So, whereas the Muslim Brothers were affiliated with American policies in the region, the Islamists of Iran right from the beginning were anti-imperialist in their direction. And this had put them at odds with the Muslim Brothers, especially during the Arab Spring, in spite of all Iranian attempts to get close to these people. Because from the American perspective, the Muslim Brotherhood takeover of the region was part of a grand scheme for the Americans to replace the Arab regimes with regimes ruled by the Muslim Brothers, so that a coalition of “Sunni capitals” or “Sunni States’ would check the Iranian advance towards the east Mediterranean.
Karim Sharara: Hezbollah support for Hamas is multi-dimensional and isn’t limited by ideological differences. I would also say that many people in Hamas consider Hezbollah to be close allies and not partners of convenience. The discourse that’s always been adopted by Hezbollah has been one of the needs to foster Islamic unity. And this isn’t just for show. This has always been stressed upon in Shia religious tradition. And politically speaking, this unity would help counteract Western influence in the region.
That aside, how good would a resistance movement be if it doesn’t support other resistance movements that share the same goal? Being a resistance movement, an Islamic resistance movement, and being a rational political actor are not two mutually exclusive things.
Dr. Jamal Wakim: I believe it’s for geopolitical reasons, because Hamas is the biggest resistance movement now in Palestine, in spite of, let’s say, my reservation on this movement. Hezbollah, in spite of the fact that Hamas fought against Hezbollah and Syria… in Syria, but they had to overcome this because they don’t have alternatives. The Islamic Jihad is more loyal, let’s say, group to the cause. But at the same time, it’s not as big as Hamas. And Hamas was sponsored by too many states, including the Gulf states, the Muslim Brothers International Organization and the Americans, of course; they are not far from this. But at the same time, they cannot discard of their rhetoric to liberate Palestine and Al-Quds because it has a religious dimension.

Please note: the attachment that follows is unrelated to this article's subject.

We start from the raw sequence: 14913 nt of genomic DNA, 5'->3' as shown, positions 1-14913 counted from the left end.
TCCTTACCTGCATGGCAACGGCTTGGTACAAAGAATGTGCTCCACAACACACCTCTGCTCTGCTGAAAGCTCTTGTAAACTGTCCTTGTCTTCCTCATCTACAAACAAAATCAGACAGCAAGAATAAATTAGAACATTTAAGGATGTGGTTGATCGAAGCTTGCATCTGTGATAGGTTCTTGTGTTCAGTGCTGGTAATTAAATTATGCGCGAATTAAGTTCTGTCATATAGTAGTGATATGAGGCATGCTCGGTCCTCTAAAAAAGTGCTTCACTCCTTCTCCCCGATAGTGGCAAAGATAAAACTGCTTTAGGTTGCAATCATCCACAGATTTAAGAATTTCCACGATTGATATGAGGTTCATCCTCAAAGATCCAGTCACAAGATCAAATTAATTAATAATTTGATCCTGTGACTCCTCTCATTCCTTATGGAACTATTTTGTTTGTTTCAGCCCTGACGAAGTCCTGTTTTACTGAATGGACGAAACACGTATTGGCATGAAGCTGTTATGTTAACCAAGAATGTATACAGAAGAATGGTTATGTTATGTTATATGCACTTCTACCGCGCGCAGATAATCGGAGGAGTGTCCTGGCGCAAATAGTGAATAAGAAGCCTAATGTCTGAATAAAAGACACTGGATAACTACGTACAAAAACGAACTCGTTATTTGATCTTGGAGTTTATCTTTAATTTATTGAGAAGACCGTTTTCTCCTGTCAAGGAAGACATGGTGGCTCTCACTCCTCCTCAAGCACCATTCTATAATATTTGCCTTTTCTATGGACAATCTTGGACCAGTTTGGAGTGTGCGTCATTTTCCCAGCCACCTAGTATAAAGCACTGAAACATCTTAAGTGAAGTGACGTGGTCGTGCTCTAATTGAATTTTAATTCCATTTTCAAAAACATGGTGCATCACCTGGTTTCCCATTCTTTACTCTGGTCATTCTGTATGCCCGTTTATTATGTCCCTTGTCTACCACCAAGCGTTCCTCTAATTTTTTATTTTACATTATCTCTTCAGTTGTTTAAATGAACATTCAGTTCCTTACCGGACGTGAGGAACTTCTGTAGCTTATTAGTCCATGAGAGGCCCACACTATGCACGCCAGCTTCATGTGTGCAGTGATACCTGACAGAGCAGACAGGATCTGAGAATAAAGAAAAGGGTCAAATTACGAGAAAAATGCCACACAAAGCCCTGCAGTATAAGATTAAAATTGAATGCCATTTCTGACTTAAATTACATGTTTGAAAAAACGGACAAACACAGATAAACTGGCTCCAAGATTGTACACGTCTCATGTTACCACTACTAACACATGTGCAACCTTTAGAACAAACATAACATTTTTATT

Karim Sharara: Things would not change when Hezbollah or Iran would gain further political power. Iran is a sovereign Islamic Republic that follows Twelver Shia Islam. Sunnis live freely there and have their own members of parliament, regardless of all the propaganda you hear. Iran as a country of 80 million people has nothing whatsoever to gain from persecuting Sunnis and antagonizing a billion Sunnis around the world for that matter, no matter how much power it gains. Also, regardless of the Sunni-dominated neighborhood, Iran has also preserved the rights of its other minorities. So why do anything to Sunnis?
Dr. Jamal Wakim: We can go back to history, even in the days of the Safavids, there were minority groups; Armenians, other Christians or Syrians, Chaldeans and others, in addition to Jews living in Iran; Sunnis, of course. So, if they lived before and they still live in Iran, why would they stop living? Or why would Iran change attitude, change the tune? I don’t believe so. There is a big Christian minority, still living in Iran. But of course, Western media doesn’t talk much about that. Iran, of course, has one big Jewish community living in Iran. But of course, Western media doesn’t talk about that. And there are also Sunnis, whether from Arab origins in South Western Iran on the shores of the Gulf or the Pashtun or Baluch in South Eastern Iran or in Horasan the Uzbek. So, I believe that this is very hypothetical, and it’s not grounded on evidence.